Pakistani Immigrants and Muslim Groups in the U.S. Welcome Bin Laden’s Death

On Coney Island Avenue, in Brooklyn, where the majority of Pakistani Americans reside, the Council of Peoples Organizations (COPO) celebrated the death of Osama bin Laden by distributing sweets amongst community members

A Pakistani-American organization distributed sweets after the death of Osama bin Laden. (Photo: Mohsin Zaheer)

NEW YORK–“The news of the death of Osama bin Laden gave me relief,” was the reaction of Talat Hamdani, whose son, Salman Hamdani, a Muslim Pakistani American died in the World Trade Center on 9/11/01.

“Justice has been done and an ugly chapter of the world’s history is closed, now we should move forward to maintain justice and peace through out the world,” she added, echoing President Obama’s remarks.

Members of New York’s Pakistani community learned that bin Laden was gone when they woke up Monday morning, and have been glued to TV screens since then. Many called each other to their share thoughts on a terrorist who was killed in a compound in their homeland. Junaid Bashir, also know as Johny Bashir, an activist in Virginia’s Pakistani American community shared his thoughts on his facebook page. He posted the last known picture of bin Laden and wrote what was on his mind:


Almost all the major organizations representing Muslim Americans immediately released statements that welcomed the death of bin Laden.

The Islamic Circle of North America (ICNA) issued a press release that stated “Osama bin Laden posed a serious threat to the security of America and the world, and the removal of this threat is a significant turning point in the post-9/11 global War on Terror.”

“We reiterate President Obama’s statement that America is not at war with Islam and Osama bin Laden was not representative of Muslims. We must remember with conviction the unity that brought us out of the devastation of September 11, 2001, and work to preserve that unity in coming days.”

The Islamic Society of North America posted a press release with the headline “ISNA Welcomes Justice For 9/11 Victims” on its website. The organization said it hoped bin Laden’s death would bring some relief to all the families who lost loved ones on 9/11 and bin Laden’s other terrorist attacks.  “ISNA joins all Americans in thanking President Obama for fulfilling his promise to bring Osama bin Laden, leader of al-Qaeda, and perpetrator of the 9/11 attacks, to justice,” the statement read.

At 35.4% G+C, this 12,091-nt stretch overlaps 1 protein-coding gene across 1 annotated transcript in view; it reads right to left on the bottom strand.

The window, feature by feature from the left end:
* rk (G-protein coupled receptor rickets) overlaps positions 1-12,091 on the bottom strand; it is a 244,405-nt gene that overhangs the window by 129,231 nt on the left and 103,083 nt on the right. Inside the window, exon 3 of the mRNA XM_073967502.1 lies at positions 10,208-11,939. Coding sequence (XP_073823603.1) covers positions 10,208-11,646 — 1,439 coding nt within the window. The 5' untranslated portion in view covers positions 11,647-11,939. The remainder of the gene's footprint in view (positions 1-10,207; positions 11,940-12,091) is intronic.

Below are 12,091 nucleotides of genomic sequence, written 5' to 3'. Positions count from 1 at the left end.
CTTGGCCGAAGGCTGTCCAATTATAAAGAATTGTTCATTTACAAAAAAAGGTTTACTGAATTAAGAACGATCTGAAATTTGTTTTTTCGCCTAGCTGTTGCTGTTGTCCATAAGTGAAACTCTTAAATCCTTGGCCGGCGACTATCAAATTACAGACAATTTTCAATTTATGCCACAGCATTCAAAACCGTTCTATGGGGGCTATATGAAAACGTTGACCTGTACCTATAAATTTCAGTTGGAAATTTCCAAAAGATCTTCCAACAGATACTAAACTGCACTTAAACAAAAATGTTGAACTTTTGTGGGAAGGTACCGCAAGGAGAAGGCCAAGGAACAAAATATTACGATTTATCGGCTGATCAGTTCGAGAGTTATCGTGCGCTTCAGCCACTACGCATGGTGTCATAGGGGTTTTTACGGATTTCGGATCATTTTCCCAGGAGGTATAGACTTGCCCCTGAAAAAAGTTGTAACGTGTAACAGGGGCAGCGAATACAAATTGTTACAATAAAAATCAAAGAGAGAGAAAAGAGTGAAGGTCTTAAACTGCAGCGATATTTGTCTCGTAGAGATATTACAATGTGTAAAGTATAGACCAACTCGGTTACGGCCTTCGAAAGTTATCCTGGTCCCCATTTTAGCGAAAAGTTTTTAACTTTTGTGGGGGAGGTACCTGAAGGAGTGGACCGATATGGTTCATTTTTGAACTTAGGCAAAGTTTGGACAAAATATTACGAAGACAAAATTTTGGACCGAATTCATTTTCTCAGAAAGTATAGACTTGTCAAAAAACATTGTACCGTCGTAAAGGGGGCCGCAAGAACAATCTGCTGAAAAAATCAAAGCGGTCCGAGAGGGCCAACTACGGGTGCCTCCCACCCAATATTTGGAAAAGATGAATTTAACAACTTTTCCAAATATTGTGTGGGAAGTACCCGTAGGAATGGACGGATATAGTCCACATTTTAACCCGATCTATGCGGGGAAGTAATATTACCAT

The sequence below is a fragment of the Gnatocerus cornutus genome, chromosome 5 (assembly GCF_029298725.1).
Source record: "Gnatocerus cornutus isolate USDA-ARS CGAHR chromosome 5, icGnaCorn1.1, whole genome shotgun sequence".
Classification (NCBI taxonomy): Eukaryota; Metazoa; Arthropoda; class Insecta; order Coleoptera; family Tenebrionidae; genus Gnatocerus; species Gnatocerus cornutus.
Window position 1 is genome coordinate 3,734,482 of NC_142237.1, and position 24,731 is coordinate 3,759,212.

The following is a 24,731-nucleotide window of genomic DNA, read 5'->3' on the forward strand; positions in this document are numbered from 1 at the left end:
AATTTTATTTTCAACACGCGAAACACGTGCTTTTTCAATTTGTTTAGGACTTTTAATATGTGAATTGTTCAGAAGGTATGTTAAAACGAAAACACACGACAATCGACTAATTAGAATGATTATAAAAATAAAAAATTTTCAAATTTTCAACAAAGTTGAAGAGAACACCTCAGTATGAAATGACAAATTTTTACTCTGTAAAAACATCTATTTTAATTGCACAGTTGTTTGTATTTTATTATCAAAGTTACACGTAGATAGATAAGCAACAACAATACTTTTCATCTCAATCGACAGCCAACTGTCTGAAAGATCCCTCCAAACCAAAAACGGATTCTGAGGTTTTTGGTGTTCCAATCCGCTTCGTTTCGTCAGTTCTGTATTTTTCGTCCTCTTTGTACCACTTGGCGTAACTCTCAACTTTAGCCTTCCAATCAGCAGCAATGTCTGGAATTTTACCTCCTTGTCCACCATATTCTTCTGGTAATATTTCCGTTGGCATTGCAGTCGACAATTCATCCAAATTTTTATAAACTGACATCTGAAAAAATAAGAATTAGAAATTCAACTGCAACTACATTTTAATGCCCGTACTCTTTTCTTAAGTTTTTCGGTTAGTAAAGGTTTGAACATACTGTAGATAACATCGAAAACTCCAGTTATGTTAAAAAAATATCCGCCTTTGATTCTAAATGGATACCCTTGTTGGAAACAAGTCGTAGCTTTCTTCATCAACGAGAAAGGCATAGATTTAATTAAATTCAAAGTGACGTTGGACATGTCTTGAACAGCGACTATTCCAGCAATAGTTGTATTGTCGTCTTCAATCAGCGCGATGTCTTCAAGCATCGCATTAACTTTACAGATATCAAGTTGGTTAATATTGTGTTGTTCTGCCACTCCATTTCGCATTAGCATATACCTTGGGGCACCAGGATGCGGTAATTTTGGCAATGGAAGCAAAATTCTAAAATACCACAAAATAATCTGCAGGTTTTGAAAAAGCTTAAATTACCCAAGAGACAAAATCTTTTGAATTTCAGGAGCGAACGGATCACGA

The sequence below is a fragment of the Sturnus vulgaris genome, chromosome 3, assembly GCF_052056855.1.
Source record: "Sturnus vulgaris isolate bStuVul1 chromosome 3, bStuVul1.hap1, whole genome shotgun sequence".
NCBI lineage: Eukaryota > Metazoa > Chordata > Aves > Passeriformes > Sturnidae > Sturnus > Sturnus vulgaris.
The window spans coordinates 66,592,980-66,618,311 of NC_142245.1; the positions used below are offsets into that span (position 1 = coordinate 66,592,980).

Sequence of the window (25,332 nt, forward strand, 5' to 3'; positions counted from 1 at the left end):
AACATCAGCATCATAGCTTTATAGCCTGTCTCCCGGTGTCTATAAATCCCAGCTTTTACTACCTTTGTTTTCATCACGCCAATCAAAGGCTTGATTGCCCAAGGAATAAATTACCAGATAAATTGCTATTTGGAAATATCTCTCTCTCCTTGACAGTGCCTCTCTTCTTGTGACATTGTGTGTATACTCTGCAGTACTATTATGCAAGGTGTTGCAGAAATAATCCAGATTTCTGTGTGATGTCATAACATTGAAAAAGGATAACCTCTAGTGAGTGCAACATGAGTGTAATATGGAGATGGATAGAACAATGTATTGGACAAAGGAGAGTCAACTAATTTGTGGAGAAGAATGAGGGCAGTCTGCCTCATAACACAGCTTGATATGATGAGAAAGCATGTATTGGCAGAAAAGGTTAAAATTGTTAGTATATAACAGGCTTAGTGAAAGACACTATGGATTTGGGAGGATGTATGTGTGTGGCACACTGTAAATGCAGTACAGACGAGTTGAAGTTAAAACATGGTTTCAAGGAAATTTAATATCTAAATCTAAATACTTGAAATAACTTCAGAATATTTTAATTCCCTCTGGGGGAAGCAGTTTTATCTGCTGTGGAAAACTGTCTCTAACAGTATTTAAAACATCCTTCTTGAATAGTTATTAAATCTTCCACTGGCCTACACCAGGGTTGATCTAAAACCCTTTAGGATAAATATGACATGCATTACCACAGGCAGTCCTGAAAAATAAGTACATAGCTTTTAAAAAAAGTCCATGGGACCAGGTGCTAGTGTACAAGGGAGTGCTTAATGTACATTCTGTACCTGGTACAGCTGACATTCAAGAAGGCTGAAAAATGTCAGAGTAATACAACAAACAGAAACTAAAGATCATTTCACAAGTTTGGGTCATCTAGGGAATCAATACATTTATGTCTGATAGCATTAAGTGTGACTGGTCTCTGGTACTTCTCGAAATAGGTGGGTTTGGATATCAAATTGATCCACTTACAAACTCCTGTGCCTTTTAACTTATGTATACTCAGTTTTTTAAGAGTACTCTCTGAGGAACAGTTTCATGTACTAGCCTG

“As the President pointed out in his address to the nation, the ideology of bin Laden is incompatible with Islam: “Bin Laden was not a Muslim leader; he was a mass murderer of Muslims. Indeed, al Qaeda has slaughtered scores of Muslims in many countries, including our own. So his demise should be welcomed by all who believe in peace and human dignity.”

The Council on American-Islamic Relations issued a statement early this morning that the death of bin Laden eliminated a terrorist threat to the United States and the world:

“We join our fellow citizens in welcoming the announcement that Osama bin Laden has been eliminated as a threat to our nation and the world through the actions of American military personnel. As we have stated repeatedly since the 9/11 terror attacks, bin Laden never represented Muslims or Islam. In fact, in addition to the killing of thousands of Americans, he and Al Qaeda caused the deaths of countless Muslims worldwide. We also reiterate President Obama’s clear statement tonight that the United States is not at war with Islam.”

On Coney Island Avenue in Brooklyn,  the heart of New York’s Pakistani American community, the Council of Peoples Organization (COPO) celebrated the death of Osama bin Laden by distributing sweets among community members. A sign on the door said, “Come and enjoy our celebration for a better tomorrow. ALL New Yorkers stand united!”

Ijaz Shahid Malik, a Pakistani American called the office of Sada-e-Pakistan (a weekly newspaper serving the Pakistani American community). “I want to congratulate everybody, bin Laden’s death is a good news for all of us,” he said.  “We must celebrate this death.”

AboutMohsin Zaheer
Mohsin Zaheer is a Pakistani-American journalist and editor based in New York whose work spans two decades. He won the New York Community Media Alliance’s Ippies Award in 2009 and has been the beneficiary of numerous Pakistani-American awards. Zaheer joined Daily Khabrain, Lahore (the Urdu-language newspaper with the largest circulation in Pakistan) in 1989 as staff reporter, eventually becoming the Deputy Editor of Reporting. Zaheer moved to the U.S. in 1999 and joined the staff of Sada-e-Pakistan, an Urdu-language weekly, as Editor and set a new trend for Pakistani-American media by reporting on local issues and activities taking place in the U.S. He covered the 9/11 attacks, wide raging issues within the Pakistani-American community in a post 9/11 era, and the relationship between the U.S. and Pakistan. Zaheer also launched the Pakistani American community's first online newspaper in 1996, “The Pakistani Newspaper” (, and continues to contribute news stories and columns to Daily Khabrain, Lahore. Zaheer earned his Master degree in Political Science and History from the University of Punjab in Lahore, Pakistan.